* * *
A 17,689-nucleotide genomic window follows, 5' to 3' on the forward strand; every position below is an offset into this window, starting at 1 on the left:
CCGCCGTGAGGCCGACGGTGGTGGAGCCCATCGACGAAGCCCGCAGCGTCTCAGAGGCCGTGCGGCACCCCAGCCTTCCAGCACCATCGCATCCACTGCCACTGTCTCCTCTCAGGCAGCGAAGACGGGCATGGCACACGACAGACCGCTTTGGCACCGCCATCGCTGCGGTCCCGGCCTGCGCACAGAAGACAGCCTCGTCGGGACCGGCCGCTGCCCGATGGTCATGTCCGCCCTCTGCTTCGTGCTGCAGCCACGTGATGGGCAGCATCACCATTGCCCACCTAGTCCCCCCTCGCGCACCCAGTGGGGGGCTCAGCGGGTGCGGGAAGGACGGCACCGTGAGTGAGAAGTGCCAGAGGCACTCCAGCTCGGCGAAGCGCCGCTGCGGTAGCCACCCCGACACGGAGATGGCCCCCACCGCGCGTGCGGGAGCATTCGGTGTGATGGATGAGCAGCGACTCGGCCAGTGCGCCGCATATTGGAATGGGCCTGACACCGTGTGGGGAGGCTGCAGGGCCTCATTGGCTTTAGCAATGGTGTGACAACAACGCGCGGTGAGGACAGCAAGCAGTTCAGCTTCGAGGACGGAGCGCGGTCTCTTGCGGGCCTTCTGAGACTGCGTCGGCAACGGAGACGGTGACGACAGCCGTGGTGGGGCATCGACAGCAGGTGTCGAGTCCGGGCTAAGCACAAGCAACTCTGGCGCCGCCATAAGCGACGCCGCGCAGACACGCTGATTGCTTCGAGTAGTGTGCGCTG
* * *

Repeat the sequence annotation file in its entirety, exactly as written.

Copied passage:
A 17,689-nucleotide genomic window follows, 5' to 3' on the forward strand; every position below is an offset into this window, starting at 1 on the left:
CCGCCGTGAGGCCGACGGTGGTGGAGCCCATCGACGAAGCCCGCAGCGTCTCAGAGGCCGTGCGGCACCCCAGCCTTCCAGCACCATCGCATCCACTGCCACTGTCTCCTCTCAGGCAGCGAAGACGGGCATGGCACACGACAGACCGCTTTGGCACCGCCATCGCTGCGGTCCCGGCCTGCGCACAGAAGACAGCCTCGTCGGGACCGGCCGCTGCCCGATGGTCATGTCCGCCCTCTGCTTCGTGCTGCAGCCACGTGATGGGCAGCATCACCATTGCCCACCTAGTCCCCCCTCGCGCACCCAGTGGGGGGCTCAGCGGGTGCGGGAAGGACGGCACCGTGAGTGAGAAGTGCCAGAGGCACTCCAGCTCGGCGAAGCGCCGCTGCGGTAGCCACCCCGACACGGAGATGGCCCCCACCGCGCGTGCGGGAGCATTCGGTGTGATGGATGAGCAGCGACTCGGCCAGTGCGCCGCATATTGGAATGGGCCTGACACCGTGTGGGGAGGCTGCAGGGCCTCATTGGCTTTAGCAATGGTGTGACAACAACGCGCGGTGAGGACAGCAAGCAGTTCAGCTTCGAGGACGGAGCGCGGTCTCTTGCGGGCCTTCTGAGACTGCGTCGGCAACGGAGACGGTGACGACAGCCGTGGTGGGGCATCGACAGCAGGTGTCGAGTCCGGGCTAAGCACAAGCAACTCTGGCGCCGCCATAAGCGACGCCGCGCAGACACGCTGATTGCTTCGAGTAGTGTGCGCTG